Domino Basics

Domino is a game played with tiles that feature a number of dots called pips, or spots. These dots are normally arranged in a circle, with each domino having two opposite sides, or “ends.” The value of a domino may be described as its rank or weight. In general, a domino with more pips is higher in rank than one with fewer pips. Dominoes are typically twice as long as they are wide, and they are stacked in a line to form a chain or string of play.

The first domino played in a game is usually called the “set,” “the down” or “the lead.” This domino establishes a pattern of play, and any player who follows it must build upon that pattern in order to win. Each player must also keep track of his own score and that of his opponents.

A domino may be a single tile or a set of tiles that are linked together in a line and flipped over to form a chain. Several different types of games can be played with these, and the rules vary from place to place. Dominoes are often used to create patterns that form lines, curved shapes, grids, pictures and other 3D structures. This activity is sometimes referred to as domino art or domino sculpture.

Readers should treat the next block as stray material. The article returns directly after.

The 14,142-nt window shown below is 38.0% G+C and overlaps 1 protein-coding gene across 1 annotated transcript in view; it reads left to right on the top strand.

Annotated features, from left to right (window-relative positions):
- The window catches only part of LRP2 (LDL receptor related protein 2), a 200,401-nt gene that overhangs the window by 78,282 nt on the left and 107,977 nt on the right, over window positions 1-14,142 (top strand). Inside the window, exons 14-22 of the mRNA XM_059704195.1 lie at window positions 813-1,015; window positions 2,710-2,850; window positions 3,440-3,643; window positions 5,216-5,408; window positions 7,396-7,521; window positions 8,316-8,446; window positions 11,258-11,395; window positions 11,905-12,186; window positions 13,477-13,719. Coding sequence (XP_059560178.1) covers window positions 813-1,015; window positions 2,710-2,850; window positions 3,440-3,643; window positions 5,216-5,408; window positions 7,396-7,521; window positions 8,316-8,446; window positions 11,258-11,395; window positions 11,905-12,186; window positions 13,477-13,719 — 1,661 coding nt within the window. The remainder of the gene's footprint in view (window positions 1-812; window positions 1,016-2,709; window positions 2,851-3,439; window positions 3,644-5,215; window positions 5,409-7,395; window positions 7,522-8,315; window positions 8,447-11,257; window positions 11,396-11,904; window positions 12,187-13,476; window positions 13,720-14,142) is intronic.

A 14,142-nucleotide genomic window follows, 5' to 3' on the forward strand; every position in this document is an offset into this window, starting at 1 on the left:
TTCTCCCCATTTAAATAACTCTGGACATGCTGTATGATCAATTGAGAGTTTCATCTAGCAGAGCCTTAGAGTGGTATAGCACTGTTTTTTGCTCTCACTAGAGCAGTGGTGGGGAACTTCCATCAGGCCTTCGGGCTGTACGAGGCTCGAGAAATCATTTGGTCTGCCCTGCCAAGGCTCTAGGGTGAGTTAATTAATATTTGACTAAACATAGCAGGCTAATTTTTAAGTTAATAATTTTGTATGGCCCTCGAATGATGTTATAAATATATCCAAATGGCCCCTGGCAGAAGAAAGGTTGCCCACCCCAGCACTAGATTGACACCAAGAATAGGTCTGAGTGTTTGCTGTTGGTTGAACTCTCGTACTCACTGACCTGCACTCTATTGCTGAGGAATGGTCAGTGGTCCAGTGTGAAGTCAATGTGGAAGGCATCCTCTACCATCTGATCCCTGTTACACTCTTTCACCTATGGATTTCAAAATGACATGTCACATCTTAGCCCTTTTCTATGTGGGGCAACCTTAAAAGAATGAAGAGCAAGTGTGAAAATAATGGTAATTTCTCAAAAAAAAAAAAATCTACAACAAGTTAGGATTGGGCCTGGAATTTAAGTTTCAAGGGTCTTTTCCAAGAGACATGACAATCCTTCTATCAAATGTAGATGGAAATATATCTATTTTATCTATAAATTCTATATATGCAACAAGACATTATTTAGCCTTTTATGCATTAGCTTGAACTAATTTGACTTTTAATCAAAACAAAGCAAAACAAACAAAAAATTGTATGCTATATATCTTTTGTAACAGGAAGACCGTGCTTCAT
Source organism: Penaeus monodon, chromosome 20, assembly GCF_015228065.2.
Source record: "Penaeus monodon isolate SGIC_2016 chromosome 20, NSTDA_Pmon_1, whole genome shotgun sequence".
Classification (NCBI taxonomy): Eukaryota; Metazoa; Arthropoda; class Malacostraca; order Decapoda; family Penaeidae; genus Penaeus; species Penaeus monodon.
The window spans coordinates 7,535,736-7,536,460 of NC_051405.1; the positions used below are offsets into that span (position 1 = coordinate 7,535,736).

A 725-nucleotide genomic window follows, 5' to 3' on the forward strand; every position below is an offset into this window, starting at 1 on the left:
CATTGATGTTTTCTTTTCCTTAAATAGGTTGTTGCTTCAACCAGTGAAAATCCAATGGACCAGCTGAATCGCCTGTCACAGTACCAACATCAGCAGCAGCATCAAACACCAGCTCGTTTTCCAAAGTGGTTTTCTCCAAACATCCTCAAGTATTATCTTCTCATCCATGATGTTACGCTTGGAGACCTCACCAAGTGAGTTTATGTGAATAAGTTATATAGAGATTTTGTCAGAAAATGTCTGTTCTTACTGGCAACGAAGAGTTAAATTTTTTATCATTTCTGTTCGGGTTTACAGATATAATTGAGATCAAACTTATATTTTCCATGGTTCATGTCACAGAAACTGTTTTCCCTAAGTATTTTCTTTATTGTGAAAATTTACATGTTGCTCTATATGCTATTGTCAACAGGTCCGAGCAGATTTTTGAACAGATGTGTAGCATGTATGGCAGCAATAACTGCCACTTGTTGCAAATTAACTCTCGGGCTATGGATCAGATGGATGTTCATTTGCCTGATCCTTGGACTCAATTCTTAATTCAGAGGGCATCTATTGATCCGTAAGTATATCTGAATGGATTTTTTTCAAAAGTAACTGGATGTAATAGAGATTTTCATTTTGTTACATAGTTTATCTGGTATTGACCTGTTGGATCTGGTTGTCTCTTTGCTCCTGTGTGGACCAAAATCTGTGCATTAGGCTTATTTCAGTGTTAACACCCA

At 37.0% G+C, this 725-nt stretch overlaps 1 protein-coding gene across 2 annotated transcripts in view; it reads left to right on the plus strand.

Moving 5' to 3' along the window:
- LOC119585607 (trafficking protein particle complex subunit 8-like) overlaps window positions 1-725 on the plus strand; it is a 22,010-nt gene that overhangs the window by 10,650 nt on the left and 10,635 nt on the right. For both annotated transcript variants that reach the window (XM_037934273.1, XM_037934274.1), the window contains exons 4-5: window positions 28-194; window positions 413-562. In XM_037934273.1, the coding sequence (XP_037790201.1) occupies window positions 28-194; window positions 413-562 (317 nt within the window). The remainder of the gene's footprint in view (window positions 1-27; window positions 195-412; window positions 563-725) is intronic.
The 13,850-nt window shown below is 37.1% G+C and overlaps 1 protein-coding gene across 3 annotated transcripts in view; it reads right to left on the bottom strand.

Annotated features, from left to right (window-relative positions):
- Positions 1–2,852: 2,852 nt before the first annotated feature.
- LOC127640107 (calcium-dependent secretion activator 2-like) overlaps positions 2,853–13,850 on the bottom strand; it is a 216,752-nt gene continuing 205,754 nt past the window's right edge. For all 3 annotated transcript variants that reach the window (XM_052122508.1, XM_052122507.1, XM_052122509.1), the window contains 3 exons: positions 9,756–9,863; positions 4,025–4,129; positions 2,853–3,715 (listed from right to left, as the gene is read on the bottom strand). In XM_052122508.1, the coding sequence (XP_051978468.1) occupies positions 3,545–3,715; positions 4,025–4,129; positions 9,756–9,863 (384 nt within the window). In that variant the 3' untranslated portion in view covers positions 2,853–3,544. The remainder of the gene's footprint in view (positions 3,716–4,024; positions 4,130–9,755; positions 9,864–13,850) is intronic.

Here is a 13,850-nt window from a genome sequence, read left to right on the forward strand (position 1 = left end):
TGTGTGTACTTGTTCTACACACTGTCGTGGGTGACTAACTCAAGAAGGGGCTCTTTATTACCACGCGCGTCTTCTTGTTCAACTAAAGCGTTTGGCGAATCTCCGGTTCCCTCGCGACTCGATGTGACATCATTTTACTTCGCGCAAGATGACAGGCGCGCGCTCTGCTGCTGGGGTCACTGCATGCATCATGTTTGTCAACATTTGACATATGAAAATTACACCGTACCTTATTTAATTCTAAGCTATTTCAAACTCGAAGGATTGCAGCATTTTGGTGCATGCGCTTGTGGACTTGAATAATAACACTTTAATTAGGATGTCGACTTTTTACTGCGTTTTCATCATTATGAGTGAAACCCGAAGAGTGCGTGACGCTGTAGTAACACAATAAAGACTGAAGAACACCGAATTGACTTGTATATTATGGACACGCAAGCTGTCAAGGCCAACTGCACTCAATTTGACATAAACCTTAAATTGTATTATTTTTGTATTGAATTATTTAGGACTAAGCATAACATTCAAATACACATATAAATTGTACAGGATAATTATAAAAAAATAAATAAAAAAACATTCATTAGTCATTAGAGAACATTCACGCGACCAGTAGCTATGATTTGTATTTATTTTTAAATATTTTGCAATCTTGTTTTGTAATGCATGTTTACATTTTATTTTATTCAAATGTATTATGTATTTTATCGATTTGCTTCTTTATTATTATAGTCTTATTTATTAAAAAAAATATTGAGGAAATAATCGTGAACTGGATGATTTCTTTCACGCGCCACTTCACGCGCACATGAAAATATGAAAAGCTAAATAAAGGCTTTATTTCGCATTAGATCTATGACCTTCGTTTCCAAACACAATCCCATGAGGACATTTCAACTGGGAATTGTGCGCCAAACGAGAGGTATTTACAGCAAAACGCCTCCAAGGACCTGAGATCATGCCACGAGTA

Dominoes are typically achromatic, that is, they have white or black pips. Some sets, however, contain a variety of colors, including multi-colored pips. Such sets are usually more expensive than monochromatic sets. Some sets are also made from natural materials such as bone, silver lip ocean pearl oyster shell (mother of pearl) or ivory; and dark hardwoods such as ebony. These sets are more durable and have a more elegant appearance than polymer-based dominoes.

After a domino set has been shuffled, the player with the highest double begins play. If there is a tie, the player with the highest single is permitted to make the first play. Alternatively, the rules for some games specify that the player with the heaviest hand begins play.

During a game, players build up a line of play by matching their tiles and placing them on the table in a specified pattern. This configuration is known as a string, layout or domino line. Each player then plays a domino in turn, positioning it so that it touches a previous tile. If a tile is placed on the edge of the string and causes the other end to show a number, it is said that it has “stitched up” the ends.

Several types of domino games exist, and they generally fall into four categories: bidding games, blocking games, scoring games and round games. The most popular type of domino game is probably the layout game, and it can be played with either small or large sets of dominoes. Larger sets are often preferred for larger groups or for more challenging games. The most common commercially available sets are the double six and the double nine, although many smaller sets are sold.